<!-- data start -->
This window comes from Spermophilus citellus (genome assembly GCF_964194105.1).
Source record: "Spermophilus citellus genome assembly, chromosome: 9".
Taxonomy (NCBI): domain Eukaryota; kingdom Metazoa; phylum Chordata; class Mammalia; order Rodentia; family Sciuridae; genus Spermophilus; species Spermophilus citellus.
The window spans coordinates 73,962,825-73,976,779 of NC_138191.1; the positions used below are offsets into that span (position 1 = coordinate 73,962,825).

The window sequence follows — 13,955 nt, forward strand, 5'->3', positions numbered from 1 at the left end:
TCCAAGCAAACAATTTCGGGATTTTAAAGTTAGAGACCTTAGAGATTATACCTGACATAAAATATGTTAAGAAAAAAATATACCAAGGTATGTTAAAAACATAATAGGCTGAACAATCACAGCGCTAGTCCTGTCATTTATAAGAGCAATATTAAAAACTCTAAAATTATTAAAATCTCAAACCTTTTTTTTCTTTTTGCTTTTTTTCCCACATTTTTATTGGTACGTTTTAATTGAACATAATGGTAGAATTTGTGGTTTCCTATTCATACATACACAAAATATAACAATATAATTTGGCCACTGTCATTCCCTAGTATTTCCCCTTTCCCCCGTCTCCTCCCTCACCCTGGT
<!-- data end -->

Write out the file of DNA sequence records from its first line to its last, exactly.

This window comes from Spermophilus citellus (genome assembly GCF_964194105.1).
Source record: "Spermophilus citellus genome assembly, chromosome: 9".
Taxonomy (NCBI): domain Eukaryota; kingdom Metazoa; phylum Chordata; class Mammalia; order Rodentia; family Sciuridae; genus Spermophilus; species Spermophilus citellus.
The window spans coordinates 73,962,825-73,976,779 of NC_138191.1; the positions used below are offsets into that span (position 1 = coordinate 73,962,825).

The window sequence follows — 13,955 nt, forward strand, 5'->3', positions numbered from 1 at the left end:
TCCAAGCAAACAATTTCGGGATTTTAAAGTTAGAGACCTTAGAGATTATACCTGACATAAAATATGTTAAGAAAAAAATATACCAAGGTATGTTAAAAACATAATAGGCTGAACAATCACAGCGCTAGTCCTGTCATTTATAAGAGCAATATTAAAAACTCTAAAATTATTAAAATCTCAAACCTTTTTTTTCTTTTTGCTTTTTTTCCCACATTTTTATTGGTACGTTTTAATTGAACATAATGGTAGAATTTGTGGTTTCCTATTCATACATACACAAAATATAACAATATAATTTGGCCACTGTCATTCCCTAGTATTTCCCCTTTCCCCCGTCTCCTCCCTCACCCTGGT